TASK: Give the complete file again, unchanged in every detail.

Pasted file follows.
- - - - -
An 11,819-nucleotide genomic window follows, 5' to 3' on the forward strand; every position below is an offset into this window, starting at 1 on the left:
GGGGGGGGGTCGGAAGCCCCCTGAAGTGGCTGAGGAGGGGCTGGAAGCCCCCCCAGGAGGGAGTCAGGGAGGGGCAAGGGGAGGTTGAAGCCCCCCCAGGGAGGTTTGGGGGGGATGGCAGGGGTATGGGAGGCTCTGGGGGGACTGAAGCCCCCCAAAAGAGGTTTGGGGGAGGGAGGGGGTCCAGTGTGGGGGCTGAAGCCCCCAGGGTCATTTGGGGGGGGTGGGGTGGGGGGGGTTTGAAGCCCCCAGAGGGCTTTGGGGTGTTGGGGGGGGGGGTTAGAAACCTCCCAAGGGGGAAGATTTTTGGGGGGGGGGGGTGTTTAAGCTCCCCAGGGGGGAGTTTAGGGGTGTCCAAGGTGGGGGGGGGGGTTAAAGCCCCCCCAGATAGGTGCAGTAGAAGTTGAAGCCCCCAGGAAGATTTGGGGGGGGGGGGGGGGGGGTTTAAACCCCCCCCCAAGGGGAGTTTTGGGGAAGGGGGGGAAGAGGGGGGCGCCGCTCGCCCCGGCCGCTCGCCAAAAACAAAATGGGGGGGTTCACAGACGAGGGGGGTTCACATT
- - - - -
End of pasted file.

An 11,819-nucleotide genomic window follows, 5' to 3' on the forward strand; every position below is an offset into this window, starting at 1 on the left:
GGGGGGGGGTCGGAAGCCCCCTGAAGTGGCTGAGGAGGGGCTGGAAGCCCCCCCAGGAGGGAGTCAGGGAGGGGCAAGGGGAGGTTGAAGCCCCCCCAGGGAGGTTTGGGGGGGATGGCAGGGGTATGGGAGGCTCTGGGGGGACTGAAGCCCCCCAAAAGAGGTTTGGGGGAGGGAGGGGGTCCAGTGTGGGGGCTGAAGCCCCCAGGGTCATTTGGGGGGGGTGGGGTGGGGGGGGTTTGAAGCCCCCAGAGGGCTTTGGGGTGTTGGGGGGGGGGGTTAGAAACCTCCCAAGGGGGAAGATTTTTGGGGGGGGGGGGTGTTTAAGCTCCCCAGGGGGGAGTTTAGGGGTGTCCAAGGTGGGGGGGGGGGTTAAAGCCCCCCCAGATAGGTGCAGTAGAAGTTGAAGCCCCCAGGAAGATTTGGGGGGGGGGGGGGGGGGGTTTAAACCCCCCCCCAAGGGGAGTTTTGGGGAAGGGGGGGAAGAGGGGGGCGCCGCTCGCCCCGGCCGCTCGCCAAAAACAAAATGGGGGGGTTCACAGACGAGGGGGGTTCACATT